Patricia McGerr’s stories featuring the intrepid Selena Mead are stylish, entertaining, cerebral puzzles. Although there is much action and the character development of these stories is quite good, their chief appeal lies in their intellectual challenge to the reader. In each of the episodes, Selena is faced with a problem that must be solved through brains, not brawn. Is the handsome young congressman who courts her a Russian agent or an innocent dupe? Is the vacationing scientist planning to defect behind the Iron Curtain? Which of several trusted aides and family members is plotting to assassinate the visiting monarch? Selena must analyze the words and actions of all these suspects and set hastily devised intellectual traps for them. The reader is challenged to outthink Selena and the criminal. Written in the 1960’s, the Selena Mead series presented the reader with a strong, resourceful, intelligent female spy who solved cases by using her brains at a time when James Bond was the model espionage hero and female characters in typical espionage novels were disposable ornaments who distracted the macho agent from his bloody feats of derring-do.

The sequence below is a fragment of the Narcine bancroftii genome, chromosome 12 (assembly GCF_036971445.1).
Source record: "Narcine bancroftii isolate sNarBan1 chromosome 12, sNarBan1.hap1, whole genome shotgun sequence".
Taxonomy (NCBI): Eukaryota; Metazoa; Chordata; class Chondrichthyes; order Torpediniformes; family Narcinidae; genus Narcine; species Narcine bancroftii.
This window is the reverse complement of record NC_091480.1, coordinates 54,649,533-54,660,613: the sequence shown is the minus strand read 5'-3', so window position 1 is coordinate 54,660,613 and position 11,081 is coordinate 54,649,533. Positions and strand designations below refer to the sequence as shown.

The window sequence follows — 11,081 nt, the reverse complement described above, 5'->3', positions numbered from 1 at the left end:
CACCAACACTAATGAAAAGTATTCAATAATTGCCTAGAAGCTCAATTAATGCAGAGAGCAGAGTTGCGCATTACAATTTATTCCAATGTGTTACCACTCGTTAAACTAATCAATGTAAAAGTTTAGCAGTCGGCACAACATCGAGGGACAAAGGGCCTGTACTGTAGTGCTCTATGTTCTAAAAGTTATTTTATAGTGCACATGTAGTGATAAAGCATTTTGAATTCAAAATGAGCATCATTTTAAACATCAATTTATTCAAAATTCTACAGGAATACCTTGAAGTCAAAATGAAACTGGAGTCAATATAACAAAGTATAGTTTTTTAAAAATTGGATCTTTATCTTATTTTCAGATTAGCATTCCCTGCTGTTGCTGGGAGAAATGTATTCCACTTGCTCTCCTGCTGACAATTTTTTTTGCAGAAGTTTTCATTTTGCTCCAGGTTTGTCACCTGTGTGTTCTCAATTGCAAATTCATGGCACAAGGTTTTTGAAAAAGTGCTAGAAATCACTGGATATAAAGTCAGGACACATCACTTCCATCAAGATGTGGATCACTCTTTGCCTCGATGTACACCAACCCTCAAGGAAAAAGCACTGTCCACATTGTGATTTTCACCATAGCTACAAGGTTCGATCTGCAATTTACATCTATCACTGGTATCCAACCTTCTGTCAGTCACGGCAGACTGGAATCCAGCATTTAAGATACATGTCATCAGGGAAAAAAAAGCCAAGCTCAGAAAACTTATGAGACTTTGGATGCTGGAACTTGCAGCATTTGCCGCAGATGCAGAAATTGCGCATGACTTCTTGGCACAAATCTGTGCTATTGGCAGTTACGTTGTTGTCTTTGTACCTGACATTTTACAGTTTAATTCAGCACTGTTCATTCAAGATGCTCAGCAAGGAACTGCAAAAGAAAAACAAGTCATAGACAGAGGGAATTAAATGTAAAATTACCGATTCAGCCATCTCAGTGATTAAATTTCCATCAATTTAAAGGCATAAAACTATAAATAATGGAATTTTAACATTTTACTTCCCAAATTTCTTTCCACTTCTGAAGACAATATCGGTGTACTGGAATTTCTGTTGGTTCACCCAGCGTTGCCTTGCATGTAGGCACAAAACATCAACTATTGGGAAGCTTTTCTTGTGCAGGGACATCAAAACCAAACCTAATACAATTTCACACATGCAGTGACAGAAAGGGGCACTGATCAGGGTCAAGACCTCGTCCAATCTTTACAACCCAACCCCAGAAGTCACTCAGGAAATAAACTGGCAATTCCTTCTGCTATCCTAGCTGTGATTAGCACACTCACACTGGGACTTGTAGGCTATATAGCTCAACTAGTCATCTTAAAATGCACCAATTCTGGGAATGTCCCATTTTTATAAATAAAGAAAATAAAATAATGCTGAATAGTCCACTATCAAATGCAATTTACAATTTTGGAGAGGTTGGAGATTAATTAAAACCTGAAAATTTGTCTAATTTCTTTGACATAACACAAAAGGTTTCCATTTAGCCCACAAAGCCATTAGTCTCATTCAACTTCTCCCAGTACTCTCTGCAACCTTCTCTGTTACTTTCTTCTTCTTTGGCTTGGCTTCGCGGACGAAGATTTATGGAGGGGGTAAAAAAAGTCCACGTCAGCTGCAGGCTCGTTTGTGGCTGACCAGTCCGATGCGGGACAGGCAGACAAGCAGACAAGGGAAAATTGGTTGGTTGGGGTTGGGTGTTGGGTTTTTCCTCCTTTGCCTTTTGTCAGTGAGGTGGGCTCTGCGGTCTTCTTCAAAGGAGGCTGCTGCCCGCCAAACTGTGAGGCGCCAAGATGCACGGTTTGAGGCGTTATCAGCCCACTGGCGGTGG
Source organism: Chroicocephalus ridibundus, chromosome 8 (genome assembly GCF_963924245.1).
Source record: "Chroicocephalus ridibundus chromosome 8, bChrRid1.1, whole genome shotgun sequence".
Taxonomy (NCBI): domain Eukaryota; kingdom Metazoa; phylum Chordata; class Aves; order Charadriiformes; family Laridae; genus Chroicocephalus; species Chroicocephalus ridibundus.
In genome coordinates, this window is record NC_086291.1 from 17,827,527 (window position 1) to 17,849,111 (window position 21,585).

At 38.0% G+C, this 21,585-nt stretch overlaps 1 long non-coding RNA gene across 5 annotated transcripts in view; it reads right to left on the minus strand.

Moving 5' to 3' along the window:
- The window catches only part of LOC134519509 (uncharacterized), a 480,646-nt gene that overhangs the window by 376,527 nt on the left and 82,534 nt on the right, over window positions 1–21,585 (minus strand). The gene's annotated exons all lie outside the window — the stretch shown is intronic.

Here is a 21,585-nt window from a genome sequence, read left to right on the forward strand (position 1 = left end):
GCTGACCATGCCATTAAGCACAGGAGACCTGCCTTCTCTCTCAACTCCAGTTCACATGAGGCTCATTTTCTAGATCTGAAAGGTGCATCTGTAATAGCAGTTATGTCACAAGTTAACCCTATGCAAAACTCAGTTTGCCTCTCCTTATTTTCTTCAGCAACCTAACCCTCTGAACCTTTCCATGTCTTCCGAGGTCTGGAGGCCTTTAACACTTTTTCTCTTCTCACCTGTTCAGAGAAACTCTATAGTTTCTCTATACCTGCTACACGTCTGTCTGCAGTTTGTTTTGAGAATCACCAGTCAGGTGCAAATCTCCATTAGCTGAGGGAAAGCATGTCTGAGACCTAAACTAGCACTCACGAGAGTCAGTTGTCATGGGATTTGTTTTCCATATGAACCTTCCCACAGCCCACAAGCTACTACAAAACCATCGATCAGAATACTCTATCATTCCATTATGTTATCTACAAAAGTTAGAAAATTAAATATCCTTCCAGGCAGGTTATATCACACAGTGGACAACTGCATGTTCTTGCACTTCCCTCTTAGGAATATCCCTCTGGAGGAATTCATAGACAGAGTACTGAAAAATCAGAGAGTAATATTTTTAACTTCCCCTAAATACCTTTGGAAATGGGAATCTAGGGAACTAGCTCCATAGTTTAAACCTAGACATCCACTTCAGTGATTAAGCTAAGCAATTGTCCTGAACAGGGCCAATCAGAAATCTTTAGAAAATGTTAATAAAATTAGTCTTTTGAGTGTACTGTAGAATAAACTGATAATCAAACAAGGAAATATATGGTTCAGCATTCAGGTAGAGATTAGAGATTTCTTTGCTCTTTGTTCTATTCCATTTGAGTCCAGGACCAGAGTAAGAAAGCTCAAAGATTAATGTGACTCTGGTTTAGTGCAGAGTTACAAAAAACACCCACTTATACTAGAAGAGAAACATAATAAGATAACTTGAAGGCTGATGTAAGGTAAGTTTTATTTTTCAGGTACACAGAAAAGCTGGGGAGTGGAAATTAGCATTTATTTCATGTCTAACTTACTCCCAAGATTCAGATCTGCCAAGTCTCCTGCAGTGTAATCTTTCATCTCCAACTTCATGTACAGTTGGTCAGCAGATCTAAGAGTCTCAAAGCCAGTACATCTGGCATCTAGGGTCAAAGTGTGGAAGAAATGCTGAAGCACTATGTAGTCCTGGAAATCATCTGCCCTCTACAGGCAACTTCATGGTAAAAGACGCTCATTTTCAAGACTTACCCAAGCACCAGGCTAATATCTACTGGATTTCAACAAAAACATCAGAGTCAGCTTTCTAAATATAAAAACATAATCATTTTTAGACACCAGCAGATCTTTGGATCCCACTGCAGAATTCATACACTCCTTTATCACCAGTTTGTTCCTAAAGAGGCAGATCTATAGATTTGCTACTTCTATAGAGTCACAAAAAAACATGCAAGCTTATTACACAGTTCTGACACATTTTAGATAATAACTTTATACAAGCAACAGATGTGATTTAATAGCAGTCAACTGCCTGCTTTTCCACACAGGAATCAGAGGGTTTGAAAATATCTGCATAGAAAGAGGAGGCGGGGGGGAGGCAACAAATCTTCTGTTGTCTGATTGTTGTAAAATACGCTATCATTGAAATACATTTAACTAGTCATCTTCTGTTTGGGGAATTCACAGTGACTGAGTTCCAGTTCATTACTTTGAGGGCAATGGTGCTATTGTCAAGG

The Selena Mead stories, however, are not McGerr’s most original and creative efforts. McGerr will be best remembered as the author who reworked the whodunit into the “whodunin,” a plot in which the identity of the killer is known from the start but the identity of the victim remains a mystery until the very end. The reader is invited to decide which character out of a large cast is the most likely to be murdered. In yet another twist on conventional plotting, McGerr presents a murderous wife whose suspicious husband sent for a detective just before his untimely and most unnatural demise. The murderess must then determine which of several new acquaintances is the detective who has come to prove her guilt. Like the Selena Mead stories, these unconventionally crafted novels have a strongly feminist undertone.